The final step in the process according to the preferred embodiment of the present invention comprises the deposition and patterning of a second metal layer. The mask used to perform this patterning is illustrated in FIG. 9. The shaded portions of FIG. 9 correspond to those areas of the second metal layer which are unaffected by the patterning process. In the preferred embodiment of the present invention the second metal layer comprises a layer of Ti-Ni-Ag which is first evaporated over the entire surface of the device and then patterned with the mask of FIG. 9. As will be apparent from FIG. 9 two contact areas are thus defined by the second metal layer. A first contact area 57 overlies the majority of the device and provides contact through the polyimide layer to those portions of the first metal layer which overlie the cathode arms of the device. Second contact region 58 comprises a disk approximately 50 mils in diameter located in the center of the device and isolated from the first contact region by a gap of approximately 3 mils. Second contact 58 provides contact through the polyimide layer to the portion of the first metal layer overlaying the central region of the gate of the device. Thus are provided the necessary gate and cathode connections to the device. The Ti-Ni-Ag is also deposited over the Al layer on the back (anode) surface of the device, although no patterning takes place on the back side. The purpose is to enhance solderability to the anode surface.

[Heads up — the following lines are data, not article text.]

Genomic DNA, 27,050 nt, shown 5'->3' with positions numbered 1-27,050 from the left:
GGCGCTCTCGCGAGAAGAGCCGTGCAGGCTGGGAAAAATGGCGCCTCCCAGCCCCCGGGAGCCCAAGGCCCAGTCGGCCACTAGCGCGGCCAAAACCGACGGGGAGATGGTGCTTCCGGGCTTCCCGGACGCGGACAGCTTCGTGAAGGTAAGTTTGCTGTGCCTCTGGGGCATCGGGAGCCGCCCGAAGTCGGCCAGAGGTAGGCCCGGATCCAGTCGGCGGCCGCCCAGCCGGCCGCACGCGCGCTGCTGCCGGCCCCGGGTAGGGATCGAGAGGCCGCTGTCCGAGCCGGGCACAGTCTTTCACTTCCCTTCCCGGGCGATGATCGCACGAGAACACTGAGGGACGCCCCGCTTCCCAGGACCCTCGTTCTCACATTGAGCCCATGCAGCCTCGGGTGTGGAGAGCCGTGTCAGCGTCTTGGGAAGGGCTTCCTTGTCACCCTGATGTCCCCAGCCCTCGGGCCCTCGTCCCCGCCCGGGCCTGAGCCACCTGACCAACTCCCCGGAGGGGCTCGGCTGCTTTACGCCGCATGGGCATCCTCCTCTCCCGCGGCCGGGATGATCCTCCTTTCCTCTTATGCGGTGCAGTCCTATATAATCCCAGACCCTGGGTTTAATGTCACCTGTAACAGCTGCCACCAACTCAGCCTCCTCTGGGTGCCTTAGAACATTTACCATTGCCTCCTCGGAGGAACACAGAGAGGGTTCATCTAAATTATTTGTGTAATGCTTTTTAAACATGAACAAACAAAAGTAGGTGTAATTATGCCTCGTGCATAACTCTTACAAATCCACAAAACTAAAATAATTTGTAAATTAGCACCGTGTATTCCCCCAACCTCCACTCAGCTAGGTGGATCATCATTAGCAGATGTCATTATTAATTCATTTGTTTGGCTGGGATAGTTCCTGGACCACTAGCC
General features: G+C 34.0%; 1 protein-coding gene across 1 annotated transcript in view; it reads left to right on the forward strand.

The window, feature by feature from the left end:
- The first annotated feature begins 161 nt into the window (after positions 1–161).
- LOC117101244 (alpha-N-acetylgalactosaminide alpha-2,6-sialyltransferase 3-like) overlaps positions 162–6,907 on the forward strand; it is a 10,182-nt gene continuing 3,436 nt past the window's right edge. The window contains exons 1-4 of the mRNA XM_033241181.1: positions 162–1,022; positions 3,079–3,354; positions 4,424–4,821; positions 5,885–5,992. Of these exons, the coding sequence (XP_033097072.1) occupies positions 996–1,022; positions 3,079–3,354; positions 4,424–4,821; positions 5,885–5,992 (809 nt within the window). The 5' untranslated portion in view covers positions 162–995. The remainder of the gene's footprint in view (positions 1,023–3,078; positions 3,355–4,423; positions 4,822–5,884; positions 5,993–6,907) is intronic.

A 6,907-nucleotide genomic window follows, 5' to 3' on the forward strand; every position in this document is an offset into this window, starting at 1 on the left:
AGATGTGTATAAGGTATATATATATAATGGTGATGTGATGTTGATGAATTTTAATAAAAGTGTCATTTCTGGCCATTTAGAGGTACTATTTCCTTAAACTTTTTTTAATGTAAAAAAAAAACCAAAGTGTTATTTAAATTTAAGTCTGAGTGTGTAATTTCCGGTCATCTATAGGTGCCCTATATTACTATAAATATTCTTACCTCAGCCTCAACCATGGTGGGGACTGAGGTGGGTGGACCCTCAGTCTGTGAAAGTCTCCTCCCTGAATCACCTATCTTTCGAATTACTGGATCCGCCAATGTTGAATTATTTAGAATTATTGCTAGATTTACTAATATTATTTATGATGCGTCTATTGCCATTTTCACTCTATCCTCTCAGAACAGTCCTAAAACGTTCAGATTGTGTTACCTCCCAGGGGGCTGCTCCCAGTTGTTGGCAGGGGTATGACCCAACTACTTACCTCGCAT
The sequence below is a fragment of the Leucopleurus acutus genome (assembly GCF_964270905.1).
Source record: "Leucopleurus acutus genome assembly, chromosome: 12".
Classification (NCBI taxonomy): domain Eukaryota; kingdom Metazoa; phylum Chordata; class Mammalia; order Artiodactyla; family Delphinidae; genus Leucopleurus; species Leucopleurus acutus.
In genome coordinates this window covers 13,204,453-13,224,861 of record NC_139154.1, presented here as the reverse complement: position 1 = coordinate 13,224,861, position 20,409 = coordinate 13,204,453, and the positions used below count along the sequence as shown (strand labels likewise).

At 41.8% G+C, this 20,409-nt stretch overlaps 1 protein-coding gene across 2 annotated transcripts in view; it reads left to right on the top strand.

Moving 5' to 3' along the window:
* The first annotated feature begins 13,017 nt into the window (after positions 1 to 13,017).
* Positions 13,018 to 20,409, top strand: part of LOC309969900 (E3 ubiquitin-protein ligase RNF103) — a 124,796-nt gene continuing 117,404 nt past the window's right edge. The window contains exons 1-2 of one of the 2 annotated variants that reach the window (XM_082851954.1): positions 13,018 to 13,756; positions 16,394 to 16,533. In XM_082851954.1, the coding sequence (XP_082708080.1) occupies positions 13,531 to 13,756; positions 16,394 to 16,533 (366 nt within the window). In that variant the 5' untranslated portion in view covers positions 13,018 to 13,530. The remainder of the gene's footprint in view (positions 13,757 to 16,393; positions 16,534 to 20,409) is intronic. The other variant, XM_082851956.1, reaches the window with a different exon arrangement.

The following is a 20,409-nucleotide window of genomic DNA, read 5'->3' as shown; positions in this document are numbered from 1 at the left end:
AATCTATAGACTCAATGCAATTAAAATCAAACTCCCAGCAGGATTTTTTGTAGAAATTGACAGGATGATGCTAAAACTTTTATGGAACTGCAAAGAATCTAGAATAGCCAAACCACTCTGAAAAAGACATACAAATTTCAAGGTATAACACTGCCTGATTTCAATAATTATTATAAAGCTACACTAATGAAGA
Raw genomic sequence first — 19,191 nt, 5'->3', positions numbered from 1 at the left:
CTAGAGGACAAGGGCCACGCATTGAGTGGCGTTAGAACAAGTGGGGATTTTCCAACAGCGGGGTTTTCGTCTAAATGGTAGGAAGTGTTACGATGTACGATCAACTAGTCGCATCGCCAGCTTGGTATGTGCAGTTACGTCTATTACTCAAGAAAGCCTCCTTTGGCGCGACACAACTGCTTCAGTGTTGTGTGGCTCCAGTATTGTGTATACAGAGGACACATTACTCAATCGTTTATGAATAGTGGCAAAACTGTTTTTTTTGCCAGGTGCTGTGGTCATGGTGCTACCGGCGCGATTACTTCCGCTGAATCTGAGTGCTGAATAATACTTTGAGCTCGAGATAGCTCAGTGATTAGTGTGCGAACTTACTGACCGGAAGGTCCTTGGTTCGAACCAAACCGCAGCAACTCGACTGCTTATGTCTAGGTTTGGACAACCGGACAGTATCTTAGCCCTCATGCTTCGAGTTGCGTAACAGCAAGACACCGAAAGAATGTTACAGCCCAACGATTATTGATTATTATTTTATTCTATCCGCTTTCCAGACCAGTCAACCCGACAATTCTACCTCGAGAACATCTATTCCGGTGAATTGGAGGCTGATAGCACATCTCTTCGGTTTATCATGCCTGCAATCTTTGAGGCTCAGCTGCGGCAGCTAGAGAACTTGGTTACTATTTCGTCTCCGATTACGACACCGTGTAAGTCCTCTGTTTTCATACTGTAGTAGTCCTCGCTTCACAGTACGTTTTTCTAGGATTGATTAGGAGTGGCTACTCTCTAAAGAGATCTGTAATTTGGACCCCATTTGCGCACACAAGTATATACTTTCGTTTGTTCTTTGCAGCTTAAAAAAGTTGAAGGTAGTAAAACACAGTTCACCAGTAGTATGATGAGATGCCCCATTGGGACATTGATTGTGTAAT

With reference to FIGS. 2A and 2B above, it should be noted that the width of arms 38 (the cathode diffusion) should be made as small as possible in order to increase the turn-off performance of the device. A range of 4-16 mils may be appropriate for the particular device disclosed hereinabove. As will be apparent, up to this point an improved GTO switch and a method for the manufacture thereof have been disclosed. The method provides a ready means for precisely determining the base sheet resistance of such a GTO switch. In addition, a GTO switch having a relatively high reverse gate voltage capacity is provided.
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|U.S. Classification||438/137, 257/166, 257/E29.048, 257/149, 257/148, 257/E29.038, 257/152, 257/E29.212|
|International Classification||H01L29/744, H01L29/08, H01L29/10|
|Cooperative Classification||H01L29/102, H01L29/0839, H01L29/744|
|European Classification||H01L29/10C3, H01L29/744, H01L29/08D3|
|Nov 8, 1991||FPAY||Fee payment|
Year of fee payment: 4
|Dec 18, 1995||FPAY||Fee payment|
Year of fee payment: 8
|Sep 23, 1999||FPAY||Fee payment|
Year of fee payment: 12